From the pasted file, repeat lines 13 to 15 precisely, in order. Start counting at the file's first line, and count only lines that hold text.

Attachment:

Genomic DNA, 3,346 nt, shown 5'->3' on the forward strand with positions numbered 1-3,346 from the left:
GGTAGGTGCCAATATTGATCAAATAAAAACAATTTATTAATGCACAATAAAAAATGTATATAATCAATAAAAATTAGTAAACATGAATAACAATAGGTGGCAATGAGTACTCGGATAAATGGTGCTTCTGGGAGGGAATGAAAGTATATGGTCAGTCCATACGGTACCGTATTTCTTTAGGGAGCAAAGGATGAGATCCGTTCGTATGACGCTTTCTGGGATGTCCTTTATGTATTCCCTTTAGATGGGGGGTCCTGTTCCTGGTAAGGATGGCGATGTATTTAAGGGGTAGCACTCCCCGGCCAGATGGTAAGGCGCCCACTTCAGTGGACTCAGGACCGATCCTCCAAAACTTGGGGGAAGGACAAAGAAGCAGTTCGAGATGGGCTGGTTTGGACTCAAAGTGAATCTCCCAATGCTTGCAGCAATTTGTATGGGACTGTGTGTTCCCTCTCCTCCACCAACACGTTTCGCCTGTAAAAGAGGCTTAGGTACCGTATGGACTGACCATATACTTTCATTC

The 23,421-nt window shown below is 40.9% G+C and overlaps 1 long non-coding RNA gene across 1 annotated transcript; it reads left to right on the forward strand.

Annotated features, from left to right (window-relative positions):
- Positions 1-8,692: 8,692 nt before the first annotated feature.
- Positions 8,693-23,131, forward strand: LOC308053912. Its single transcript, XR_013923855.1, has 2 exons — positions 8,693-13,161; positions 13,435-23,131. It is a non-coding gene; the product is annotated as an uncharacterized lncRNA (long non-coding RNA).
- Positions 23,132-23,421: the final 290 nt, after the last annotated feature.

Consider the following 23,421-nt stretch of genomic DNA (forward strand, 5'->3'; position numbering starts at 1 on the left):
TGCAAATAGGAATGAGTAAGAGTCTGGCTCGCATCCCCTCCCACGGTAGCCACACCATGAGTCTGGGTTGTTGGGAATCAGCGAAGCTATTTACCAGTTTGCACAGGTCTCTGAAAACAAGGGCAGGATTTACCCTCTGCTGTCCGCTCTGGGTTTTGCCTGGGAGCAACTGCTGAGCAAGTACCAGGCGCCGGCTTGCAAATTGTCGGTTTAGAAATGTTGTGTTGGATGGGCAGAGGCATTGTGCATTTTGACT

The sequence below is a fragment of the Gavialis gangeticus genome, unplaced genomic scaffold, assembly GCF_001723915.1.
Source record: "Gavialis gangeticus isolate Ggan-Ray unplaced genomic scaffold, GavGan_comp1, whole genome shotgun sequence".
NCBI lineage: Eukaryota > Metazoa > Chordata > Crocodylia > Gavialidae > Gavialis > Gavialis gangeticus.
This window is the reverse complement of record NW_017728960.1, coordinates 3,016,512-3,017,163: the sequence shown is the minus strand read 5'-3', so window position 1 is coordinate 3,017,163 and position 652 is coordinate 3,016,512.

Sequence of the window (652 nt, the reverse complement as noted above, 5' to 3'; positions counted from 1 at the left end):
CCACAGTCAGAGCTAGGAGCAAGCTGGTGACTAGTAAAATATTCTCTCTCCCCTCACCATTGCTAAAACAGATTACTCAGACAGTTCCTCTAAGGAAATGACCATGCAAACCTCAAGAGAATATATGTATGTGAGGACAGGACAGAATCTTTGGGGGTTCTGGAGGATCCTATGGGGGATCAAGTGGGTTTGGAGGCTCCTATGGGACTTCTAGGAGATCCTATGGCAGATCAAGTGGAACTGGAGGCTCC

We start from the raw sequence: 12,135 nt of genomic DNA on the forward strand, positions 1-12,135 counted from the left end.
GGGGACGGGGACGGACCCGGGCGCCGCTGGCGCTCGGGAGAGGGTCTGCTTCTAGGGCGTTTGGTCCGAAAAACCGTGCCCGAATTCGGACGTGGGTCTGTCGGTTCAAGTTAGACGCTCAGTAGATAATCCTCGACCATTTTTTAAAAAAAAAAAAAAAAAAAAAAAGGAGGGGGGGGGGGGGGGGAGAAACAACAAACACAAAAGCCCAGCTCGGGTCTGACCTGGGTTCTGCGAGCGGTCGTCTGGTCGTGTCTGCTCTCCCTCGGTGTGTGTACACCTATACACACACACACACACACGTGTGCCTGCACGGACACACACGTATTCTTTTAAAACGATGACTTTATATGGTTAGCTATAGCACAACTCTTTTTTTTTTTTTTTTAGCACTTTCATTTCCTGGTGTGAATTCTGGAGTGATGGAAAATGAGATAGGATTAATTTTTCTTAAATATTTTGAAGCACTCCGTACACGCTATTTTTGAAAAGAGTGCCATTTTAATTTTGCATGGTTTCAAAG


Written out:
This window is the reverse complement of record NW_017728960.1, coordinates 3,016,512-3,017,163: the sequence shown is the minus strand read 5'-3', so window position 1 is coordinate 3,017,163 and position 652 is coordinate 3,016,512.

Sequence of the window (652 nt, the reverse complement as noted above, 5' to 3'; positions counted from 1 at the left end):
CCACAGTCAGAGCTAGGAGCAAGCTGGTGACTAGTAAAATATTCTCTCTCCCCTCACCATTGCTAAAACAGATTACTCAGACAGTTCCTCTAAGGAAATGACCATGCAAACCTCAAGAGAATATATGTATGTGAGGACAGGACAGAATCTTTGGGGGTTCTGGAGGATCCTATGGGGGATCAAGTGGGTTTGGAGGCTCCTATGGGACTTCTAGGAGATCCTATGGCAGATCAAGTGGAACTGGAGGCTCC